Green campaigners have rounded on George Osborne accusing him of pandering to the fossil fuel industry “at the expense of the environment” – on the day experts forecast that 2014 is set to be the warmest year ever and that humans were to blame.
The Chancellor announced a series of measures in his Autumn Statement designed to boost the North Sea oil and gas sector in the face of flagging prices, and to kickstart the UK’s fledgling fracking industry. Mr Osborne cut the “supplementary” tax charge the oil giants must pay on their North Sea profits from 32 to 30 per cent, and said he would introduce new “field allowances” as an incentive for companies to operate in technically demanding areas.
“The Chancellor once again put powerful interests and big polluters ahead of our health and well-being,” said David Powell of Friends of the Earth. “Mr Osborne has cut tax for dirty gas and oil, despite overwhelming scientific evidence of the need to end our fossil fuel dependency.”
Mr Osborne also tried to boost the prospects of the shale oil and gas industry – which has yet to prove it is commercially viable – by extending a system of deferred tax relief to operators from six to 10 years. This effectively allows fracking companies to recoup early losses by claiming tax relief once they become profitable.
Furthermore, he sought to win over sceptical members of public by promising a “sovereign wealth fund” of the type Norway uses for its oil profits. This will set aside some of the shale gas revenues for use by future generations.
The Chancellor’s environmental announcements were limited, and came off second best to the benefits being offered to oil and gas companies, campaigners said.
In pictures: Chancellor George Osborne delivers his Autumn Statement
They included a promise to consider backing a tidal lagoon power project off the coast of Swansea and a £2.3bn initiative to boost flood defences – both of which have been previously announced, as has the £15bn road-building programme Mr Osborne unveiled.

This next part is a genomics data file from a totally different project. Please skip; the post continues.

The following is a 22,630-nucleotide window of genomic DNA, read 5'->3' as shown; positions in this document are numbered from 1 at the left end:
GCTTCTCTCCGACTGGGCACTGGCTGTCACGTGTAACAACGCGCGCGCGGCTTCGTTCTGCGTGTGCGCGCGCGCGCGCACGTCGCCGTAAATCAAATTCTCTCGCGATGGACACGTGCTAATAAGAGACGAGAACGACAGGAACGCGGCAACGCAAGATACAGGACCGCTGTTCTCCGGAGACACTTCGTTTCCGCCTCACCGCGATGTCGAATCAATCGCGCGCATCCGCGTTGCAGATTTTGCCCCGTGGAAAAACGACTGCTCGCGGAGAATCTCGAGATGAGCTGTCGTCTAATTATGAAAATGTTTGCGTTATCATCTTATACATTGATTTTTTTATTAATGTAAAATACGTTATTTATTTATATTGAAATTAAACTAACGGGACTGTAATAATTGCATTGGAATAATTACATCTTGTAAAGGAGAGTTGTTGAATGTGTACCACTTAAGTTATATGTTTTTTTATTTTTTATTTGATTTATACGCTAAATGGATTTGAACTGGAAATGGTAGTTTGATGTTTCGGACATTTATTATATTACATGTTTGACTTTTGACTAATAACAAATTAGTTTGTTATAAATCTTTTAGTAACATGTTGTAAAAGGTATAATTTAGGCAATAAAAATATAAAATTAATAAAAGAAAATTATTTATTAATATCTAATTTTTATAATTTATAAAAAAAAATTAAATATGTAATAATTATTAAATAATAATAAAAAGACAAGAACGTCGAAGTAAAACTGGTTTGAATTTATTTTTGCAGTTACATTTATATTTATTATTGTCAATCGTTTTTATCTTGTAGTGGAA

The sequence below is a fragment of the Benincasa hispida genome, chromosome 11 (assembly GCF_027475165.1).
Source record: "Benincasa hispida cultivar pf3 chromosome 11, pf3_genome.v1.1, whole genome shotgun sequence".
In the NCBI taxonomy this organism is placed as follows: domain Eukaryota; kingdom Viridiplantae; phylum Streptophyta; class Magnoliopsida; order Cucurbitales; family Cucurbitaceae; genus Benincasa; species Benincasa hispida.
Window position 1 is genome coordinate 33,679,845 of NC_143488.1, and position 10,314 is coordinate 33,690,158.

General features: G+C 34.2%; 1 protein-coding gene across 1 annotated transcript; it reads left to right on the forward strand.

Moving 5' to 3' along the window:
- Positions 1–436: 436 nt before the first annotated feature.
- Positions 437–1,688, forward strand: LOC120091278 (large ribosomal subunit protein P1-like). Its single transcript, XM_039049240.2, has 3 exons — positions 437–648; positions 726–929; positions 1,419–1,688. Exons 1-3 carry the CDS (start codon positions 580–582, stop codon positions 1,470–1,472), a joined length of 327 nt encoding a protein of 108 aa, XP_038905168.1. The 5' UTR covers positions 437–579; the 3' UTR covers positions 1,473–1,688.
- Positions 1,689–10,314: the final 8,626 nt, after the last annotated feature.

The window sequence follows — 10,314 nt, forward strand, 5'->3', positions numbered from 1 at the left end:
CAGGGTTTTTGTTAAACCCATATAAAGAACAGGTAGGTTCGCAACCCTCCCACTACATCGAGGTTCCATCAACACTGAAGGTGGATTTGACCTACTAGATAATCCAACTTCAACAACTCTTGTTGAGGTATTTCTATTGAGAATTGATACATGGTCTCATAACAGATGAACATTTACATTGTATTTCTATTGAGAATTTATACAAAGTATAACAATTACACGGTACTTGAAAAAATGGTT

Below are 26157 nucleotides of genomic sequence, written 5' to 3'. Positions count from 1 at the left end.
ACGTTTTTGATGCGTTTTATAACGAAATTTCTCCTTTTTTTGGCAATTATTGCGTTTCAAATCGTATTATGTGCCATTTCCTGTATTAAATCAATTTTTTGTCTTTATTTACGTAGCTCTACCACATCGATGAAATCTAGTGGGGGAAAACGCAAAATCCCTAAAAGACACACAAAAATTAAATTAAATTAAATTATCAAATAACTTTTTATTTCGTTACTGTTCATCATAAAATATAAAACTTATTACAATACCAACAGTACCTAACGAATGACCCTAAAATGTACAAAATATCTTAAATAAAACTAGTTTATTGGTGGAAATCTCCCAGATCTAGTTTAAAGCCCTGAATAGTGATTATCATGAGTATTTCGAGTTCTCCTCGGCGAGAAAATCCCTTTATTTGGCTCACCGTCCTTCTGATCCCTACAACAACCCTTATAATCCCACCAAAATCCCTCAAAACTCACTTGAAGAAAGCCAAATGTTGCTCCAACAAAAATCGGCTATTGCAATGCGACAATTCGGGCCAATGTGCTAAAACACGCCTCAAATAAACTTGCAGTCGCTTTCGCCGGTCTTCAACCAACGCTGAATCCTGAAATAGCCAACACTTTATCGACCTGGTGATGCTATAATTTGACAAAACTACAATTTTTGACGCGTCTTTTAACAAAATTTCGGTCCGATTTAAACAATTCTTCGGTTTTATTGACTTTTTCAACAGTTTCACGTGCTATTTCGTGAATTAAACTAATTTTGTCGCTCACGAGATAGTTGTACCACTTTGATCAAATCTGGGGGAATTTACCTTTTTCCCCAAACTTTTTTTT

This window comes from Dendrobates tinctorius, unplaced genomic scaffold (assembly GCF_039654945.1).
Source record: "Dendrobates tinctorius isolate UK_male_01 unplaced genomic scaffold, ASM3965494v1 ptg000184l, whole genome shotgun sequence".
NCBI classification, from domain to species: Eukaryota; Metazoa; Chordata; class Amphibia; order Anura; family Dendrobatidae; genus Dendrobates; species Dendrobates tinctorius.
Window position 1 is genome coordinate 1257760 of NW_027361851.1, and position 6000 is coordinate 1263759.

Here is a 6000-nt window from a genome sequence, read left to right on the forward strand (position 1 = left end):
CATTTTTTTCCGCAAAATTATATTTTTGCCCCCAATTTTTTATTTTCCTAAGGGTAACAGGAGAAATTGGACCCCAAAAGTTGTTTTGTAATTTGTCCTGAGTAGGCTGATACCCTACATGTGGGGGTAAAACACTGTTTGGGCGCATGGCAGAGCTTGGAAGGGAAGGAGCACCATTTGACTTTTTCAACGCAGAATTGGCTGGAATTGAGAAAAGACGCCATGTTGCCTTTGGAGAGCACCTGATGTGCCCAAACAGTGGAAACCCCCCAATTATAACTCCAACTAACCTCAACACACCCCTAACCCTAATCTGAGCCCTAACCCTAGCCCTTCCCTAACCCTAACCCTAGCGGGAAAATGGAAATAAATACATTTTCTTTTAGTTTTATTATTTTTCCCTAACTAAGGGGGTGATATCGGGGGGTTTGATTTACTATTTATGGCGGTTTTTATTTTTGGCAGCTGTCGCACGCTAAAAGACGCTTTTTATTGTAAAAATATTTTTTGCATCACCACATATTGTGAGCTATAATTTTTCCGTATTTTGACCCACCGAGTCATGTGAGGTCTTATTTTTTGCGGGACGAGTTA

The Autumn Statement comes as new research shows 2014 is set to be the hottest on record both globally and for Britain, with climate scientists pointing to fossil fuel emissions as the most likely cause, according to the World Meteorological Organisation and the UK’s Met Office.
Ed Davey, the Liberal Democrat Energy and Climate Change Secretary, said: “More record warm temperatures … are yet more evidence that we need to act urgently.”
Malcolm Webb, chief executive of the Oil & Gas UK industry body, welcomed Mr Osborne’s announcements, but said they did not go far enough: “We take the Chancellor’s announcement of a reduction in the industry’s tax rate as an important first step to improve the fiscal competitiveness of the UK North Sea. However, these can only be seen as first steps towards improving the overall fiscal competitiveness.”
Beccy Speight, Woodland Trust chief executive, said: “Was it too much to hope for that the Chancellor would show he is smart enough to understand that the natural environment, especially woods and trees, can help to deliver truly sustainable solutions on so many agendas?
“Sadly, mention of the natural environment was completely absent from the Chancellor’s statement. The opportunities to adopt common-sense solutions such as a longer HS2 tunnel through the Chilterns, to protect a significant area of ancient woodland, and the introduction of smart incentives for businesses to unlock resources to boost woodland cover, were missed,” she added.